Saturday, January 26, 2008

Quote I had to share.

This was the quote on my desktop calendar today:

"I write when I'm inspired, and I see to it that I'm inspired at nine o'clock every morning."

-Peter De Vries (1910-93)

Peter De Vries was an American novelist, not the Mentat of House Harkonnen.

Friday, January 25, 2008


I think I am finally getting into the hang of writing every single day. I'm very fortunate to have a job that lets me get writing done during the day. After a year of working a ten hour a day job where writing was impossible I am very, very appreciative.

AW-to-AI-gap-bridging-short story is growing by leaps and bounds. I vowed to keep it a short story, but if it winds up a novella I really don't care. I'm having too much fun with it. I am still sticking to a greater economy of language then I've used in the past so the result is a lot more fast-paced and easy to read, I think. Unfortunately, for the life of me I can't think of a title. So it's still Rose's Thorn even though that title doesn't have anything much to do with the story at this point.

Thanks to a twelve hour day in the middle of the week and the boss being out of the office all week I've been able to get a lot of writing on it done. Also, Aphrodite's Apples has announced the next installment of their fantasy GLBT anthology series and I'm going to try and get a piece done for that. I have a short F/F piece I wrote about a year ago and never did anything with that I'm thinking about dusting off.

Now that this update has thoroughly thrilled you all, back to writing.

Monday, January 21, 2008

Fishing for reviews!

Aphrodite's Apples now has a feature where you can write reviews for their titles. If you've read Apocalypse Woman and would like to recommend it to others, or just have thoughts on it in general then I encourage you to take advantage of this feature.

You'll find a link for creating a review on the righthand side of the page. To any who participate, thanks in advance!

Friday, January 18, 2008

Fun with pseudonymns

Super Publishing Mama posted this a few days back and I meant to repost it as well.

And yes I do know a few authors on that list.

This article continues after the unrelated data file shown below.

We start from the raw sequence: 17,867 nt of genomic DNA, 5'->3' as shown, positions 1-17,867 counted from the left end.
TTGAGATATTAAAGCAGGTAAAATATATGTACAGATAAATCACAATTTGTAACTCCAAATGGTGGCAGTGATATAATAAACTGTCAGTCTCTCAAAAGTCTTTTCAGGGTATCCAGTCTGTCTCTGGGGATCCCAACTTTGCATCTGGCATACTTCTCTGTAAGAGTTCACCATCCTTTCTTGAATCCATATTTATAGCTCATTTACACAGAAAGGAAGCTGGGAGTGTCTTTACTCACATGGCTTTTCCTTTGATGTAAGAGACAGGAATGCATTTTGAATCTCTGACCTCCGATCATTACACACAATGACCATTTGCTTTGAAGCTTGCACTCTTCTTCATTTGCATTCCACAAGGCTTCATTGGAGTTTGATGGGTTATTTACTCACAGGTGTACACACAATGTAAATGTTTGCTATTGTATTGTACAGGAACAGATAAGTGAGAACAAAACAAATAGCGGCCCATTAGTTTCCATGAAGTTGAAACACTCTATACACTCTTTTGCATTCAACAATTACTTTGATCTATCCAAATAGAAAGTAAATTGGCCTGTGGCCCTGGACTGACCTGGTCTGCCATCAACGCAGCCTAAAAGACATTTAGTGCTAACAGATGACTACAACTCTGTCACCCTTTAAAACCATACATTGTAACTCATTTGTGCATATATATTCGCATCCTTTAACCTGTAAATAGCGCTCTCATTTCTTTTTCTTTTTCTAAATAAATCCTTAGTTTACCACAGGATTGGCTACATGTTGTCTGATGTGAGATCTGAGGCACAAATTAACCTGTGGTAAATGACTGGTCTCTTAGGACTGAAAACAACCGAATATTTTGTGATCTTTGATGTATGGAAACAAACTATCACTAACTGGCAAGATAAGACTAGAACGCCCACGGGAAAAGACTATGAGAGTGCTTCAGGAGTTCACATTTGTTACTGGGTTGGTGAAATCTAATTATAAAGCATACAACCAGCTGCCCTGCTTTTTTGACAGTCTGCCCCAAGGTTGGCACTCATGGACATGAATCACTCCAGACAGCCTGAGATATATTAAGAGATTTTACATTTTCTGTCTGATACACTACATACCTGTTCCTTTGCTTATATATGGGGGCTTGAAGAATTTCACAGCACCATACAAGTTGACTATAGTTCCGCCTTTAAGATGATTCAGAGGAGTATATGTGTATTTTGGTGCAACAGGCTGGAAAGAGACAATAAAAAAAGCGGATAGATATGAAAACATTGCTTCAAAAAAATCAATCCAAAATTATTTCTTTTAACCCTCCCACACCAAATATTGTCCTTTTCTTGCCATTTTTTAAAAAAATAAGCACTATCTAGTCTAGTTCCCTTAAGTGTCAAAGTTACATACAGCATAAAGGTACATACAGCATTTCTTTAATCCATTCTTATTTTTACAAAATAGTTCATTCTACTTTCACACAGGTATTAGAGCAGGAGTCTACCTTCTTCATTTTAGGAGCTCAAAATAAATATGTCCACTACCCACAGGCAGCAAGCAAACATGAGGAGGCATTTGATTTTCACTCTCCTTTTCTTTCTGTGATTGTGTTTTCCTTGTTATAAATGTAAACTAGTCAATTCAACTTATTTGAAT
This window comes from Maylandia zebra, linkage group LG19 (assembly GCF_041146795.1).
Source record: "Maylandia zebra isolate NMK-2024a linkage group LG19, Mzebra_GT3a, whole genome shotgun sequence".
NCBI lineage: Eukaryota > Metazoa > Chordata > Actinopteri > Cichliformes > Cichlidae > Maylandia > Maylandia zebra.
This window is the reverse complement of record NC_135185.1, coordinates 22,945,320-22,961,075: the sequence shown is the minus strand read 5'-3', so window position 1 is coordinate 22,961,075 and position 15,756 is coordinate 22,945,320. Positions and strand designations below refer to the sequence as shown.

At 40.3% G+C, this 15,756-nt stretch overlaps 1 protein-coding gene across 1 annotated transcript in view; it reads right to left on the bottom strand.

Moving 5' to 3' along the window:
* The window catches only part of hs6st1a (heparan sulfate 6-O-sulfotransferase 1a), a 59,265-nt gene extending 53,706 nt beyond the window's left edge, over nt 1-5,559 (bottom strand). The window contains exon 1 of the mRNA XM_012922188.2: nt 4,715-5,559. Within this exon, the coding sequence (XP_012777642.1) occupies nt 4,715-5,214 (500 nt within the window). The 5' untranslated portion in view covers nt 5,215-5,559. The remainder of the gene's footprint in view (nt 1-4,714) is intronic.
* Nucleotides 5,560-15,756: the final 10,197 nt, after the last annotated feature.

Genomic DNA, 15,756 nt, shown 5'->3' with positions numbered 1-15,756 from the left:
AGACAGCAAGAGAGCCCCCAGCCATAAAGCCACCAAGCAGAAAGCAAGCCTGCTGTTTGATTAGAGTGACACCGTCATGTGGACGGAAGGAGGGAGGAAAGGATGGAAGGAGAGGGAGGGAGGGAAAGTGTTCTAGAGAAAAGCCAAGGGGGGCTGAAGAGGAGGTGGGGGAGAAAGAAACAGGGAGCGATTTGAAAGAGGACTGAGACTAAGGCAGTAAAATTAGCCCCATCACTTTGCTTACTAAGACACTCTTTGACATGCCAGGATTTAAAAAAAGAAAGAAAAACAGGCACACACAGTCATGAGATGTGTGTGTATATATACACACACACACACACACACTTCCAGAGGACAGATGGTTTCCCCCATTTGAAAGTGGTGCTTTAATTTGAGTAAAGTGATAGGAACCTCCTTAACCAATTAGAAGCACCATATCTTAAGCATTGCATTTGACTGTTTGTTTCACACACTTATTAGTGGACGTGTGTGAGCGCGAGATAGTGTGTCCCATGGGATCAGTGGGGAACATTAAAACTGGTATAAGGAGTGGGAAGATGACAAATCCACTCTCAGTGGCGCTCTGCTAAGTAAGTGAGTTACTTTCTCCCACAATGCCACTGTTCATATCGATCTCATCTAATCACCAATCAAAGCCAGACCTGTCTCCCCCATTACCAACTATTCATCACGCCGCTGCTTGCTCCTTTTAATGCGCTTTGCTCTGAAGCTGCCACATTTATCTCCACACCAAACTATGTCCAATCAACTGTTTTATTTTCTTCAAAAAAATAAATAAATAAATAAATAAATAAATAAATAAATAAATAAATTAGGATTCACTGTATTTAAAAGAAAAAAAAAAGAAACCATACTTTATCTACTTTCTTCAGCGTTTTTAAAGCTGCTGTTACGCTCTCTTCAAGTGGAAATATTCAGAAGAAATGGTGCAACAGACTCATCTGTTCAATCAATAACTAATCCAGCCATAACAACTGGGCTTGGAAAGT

Being a male author in a genre where male authors are a rarity and occasionally viewed with some suspicion I've often toyed with the idea of creating a female nomme de-plume as I know some men in my situation do. I think I've finally hit upon one that's crazy enough that I actually like it: TESS LACOIL

And if anyone asks why I write under that name I'll say something corny like "because my erotica is really INVENTIVE and it creates a lot of SPARKS!"

And all will go well until a writer named Edison comes along and plagarizes me. And then I will cry.

Wednesday, January 16, 2008

New Year's Resolution: read 24 novels in one year: 2/24 read

I'm one twelfth of the way there!

Reviews of the first two:

Assassin's Apprentice by Robin Hobb
The prince of a coastal kingdom sires a bastard son and is forced to relinquish his claim to the throne in the ensuing scandal. Without even the dignity of a proper name, the child is left in the care of an alcoholic stablemaster and then forgotten about... until the day the king decides that such an overlooked and inconspicuous person would make an ideal candidate for his new professional assassin.

It's an intriguing and exciting premise for a fantasy book. And with such intriguing side characters as a precognizant court jester, a malevolent psychic drill instructor, and an armada of mysterious pirates who transform their captives into Reaver-like zombies it doesn't stop being interesting. What stops Assassin's Apprentice from being a magnificent fantasy novel is that the protagonist is well... dumb. Seriously, this kid is as dumb as a bag of hammers. He is a passive milquetoast who seems perfectly content just to let things happen to him no matter how humiliating or degrading they are. A hero should have flaws, but when he's just one big flaw after another it gets harder to see why we should care about him.

The pacing of the book isn't terrible, but it's still slow as far as fantasy novels go. It really picks up in the third act however, the last hundred pages or so being crammed with suspense and excitement that leads to a concluscion that left me wanting to read more.